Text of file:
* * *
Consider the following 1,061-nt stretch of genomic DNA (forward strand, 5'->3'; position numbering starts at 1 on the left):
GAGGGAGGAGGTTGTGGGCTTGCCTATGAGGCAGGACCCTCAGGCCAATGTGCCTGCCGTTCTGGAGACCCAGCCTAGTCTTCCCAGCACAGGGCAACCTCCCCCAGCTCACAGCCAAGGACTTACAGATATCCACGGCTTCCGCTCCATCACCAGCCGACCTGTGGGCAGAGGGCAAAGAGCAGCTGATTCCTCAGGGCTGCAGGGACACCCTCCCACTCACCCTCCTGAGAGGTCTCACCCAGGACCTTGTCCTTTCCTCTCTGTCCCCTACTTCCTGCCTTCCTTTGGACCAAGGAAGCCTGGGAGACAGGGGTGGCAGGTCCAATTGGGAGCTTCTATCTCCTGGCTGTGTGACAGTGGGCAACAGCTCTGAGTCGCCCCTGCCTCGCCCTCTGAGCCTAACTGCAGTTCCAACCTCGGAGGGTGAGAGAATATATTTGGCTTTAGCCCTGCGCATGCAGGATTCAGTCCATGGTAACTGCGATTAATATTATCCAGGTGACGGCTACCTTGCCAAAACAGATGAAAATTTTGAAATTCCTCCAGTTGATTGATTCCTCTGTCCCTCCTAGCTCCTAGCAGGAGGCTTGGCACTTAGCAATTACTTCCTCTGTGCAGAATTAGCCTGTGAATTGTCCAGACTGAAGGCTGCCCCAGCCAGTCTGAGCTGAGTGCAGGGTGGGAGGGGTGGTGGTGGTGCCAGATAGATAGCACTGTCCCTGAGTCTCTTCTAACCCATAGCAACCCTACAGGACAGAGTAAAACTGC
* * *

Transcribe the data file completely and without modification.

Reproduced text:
Consider the following 1,061-nt stretch of genomic DNA (forward strand, 5'->3'; position numbering starts at 1 on the left):
GAGGGAGGAGGTTGTGGGCTTGCCTATGAGGCAGGACCCTCAGGCCAATGTGCCTGCCGTTCTGGAGACCCAGCCTAGTCTTCCCAGCACAGGGCAACCTCCCCCAGCTCACAGCCAAGGACTTACAGATATCCACGGCTTCCGCTCCATCACCAGCCGACCTGTGGGCAGAGGGCAAAGAGCAGCTGATTCCTCAGGGCTGCAGGGACACCCTCCCACTCACCCTCCTGAGAGGTCTCACCCAGGACCTTGTCCTTTCCTCTCTGTCCCCTACTTCCTGCCTTCCTTTGGACCAAGGAAGCCTGGGAGACAGGGGTGGCAGGTCCAATTGGGAGCTTCTATCTCCTGGCTGTGTGACAGTGGGCAACAGCTCTGAGTCGCCCCTGCCTCGCCCTCTGAGCCTAACTGCAGTTCCAACCTCGGAGGGTGAGAGAATATATTTGGCTTTAGCCCTGCGCATGCAGGATTCAGTCCATGGTAACTGCGATTAATATTATCCAGGTGACGGCTACCTTGCCAAAACAGATGAAAATTTTGAAATTCCTCCAGTTGATTGATTCCTCTGTCCCTCCTAGCTCCTAGCAGGAGGCTTGGCACTTAGCAATTACTTCCTCTGTGCAGAATTAGCCTGTGAATTGTCCAGACTGAAGGCTGCCCCAGCCAGTCTGAGCTGAGTGCAGGGTGGGAGGGGTGGTGGTGGTGCCAGATAGATAGCACTGTCCCTGAGTCTCTTCTAACCCATAGCAACCCTACAGGACAGAGTAAAACTGC